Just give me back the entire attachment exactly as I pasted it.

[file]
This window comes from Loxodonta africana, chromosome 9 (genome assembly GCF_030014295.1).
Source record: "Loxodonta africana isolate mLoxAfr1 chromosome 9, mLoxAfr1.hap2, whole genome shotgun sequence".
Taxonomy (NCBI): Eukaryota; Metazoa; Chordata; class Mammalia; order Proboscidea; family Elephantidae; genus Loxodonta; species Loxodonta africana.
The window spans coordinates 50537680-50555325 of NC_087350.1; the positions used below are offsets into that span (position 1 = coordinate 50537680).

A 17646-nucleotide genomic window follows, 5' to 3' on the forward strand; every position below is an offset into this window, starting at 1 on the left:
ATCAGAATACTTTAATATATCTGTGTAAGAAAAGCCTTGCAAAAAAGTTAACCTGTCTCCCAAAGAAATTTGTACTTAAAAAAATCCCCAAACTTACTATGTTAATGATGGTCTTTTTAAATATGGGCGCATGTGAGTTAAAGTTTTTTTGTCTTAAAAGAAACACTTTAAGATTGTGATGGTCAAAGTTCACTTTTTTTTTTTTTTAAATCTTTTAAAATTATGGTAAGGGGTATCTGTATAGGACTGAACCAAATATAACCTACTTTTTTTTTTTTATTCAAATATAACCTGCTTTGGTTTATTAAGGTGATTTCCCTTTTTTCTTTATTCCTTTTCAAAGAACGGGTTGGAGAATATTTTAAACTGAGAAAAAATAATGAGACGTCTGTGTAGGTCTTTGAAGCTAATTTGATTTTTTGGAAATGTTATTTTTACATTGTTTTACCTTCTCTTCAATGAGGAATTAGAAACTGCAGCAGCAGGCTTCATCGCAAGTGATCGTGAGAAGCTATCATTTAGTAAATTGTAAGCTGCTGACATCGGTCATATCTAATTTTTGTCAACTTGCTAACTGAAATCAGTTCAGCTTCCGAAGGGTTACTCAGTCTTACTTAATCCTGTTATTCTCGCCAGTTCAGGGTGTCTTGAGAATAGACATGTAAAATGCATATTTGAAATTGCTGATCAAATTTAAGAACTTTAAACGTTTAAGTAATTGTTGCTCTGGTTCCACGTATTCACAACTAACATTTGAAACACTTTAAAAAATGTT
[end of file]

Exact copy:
This window comes from Loxodonta africana, chromosome 9 (genome assembly GCF_030014295.1).
Source record: "Loxodonta africana isolate mLoxAfr1 chromosome 9, mLoxAfr1.hap2, whole genome shotgun sequence".
Taxonomy (NCBI): Eukaryota; Metazoa; Chordata; class Mammalia; order Proboscidea; family Elephantidae; genus Loxodonta; species Loxodonta africana.
The window spans coordinates 50537680-50555325 of NC_087350.1; the positions used below are offsets into that span (position 1 = coordinate 50537680).

A 17646-nucleotide genomic window follows, 5' to 3' on the forward strand; every position below is an offset into this window, starting at 1 on the left:
ATCAGAATACTTTAATATATCTGTGTAAGAAAAGCCTTGCAAAAAAGTTAACCTGTCTCCCAAAGAAATTTGTACTTAAAAAAATCCCCAAACTTACTATGTTAATGATGGTCTTTTTAAATATGGGCGCATGTGAGTTAAAGTTTTTTTGTCTTAAAAGAAACACTTTAAGATTGTGATGGTCAAAGTTCACTTTTTTTTTTTTTTAAATCTTTTAAAATTATGGTAAGGGGTATCTGTATAGGACTGAACCAAATATAACCTACTTTTTTTTTTTTATTCAAATATAACCTGCTTTGGTTTATTAAGGTGATTTCCCTTTTTTCTTTATTCCTTTTCAAAGAACGGGTTGGAGAATATTTTAAACTGAGAAAAAATAATGAGACGTCTGTGTAGGTCTTTGAAGCTAATTTGATTTTTTGGAAATGTTATTTTTACATTGTTTTACCTTCTCTTCAATGAGGAATTAGAAACTGCAGCAGCAGGCTTCATCGCAAGTGATCGTGAGAAGCTATCATTTAGTAAATTGTAAGCTGCTGACATCGGTCATATCTAATTTTTGTCAACTTGCTAACTGAAATCAGTTCAGCTTCCGAAGGGTTACTCAGTCTTACTTAATCCTGTTATTCTCGCCAGTTCAGGGTGTCTTGAGAATAGACATGTAAAATGCATATTTGAAATTGCTGATCAAATTTAAGAACTTTAAACGTTTAAGTAATTGTTGCTCTGGTTCCACGTATTCACAACTAACATTTGAAACACTTTAAAAAATGTT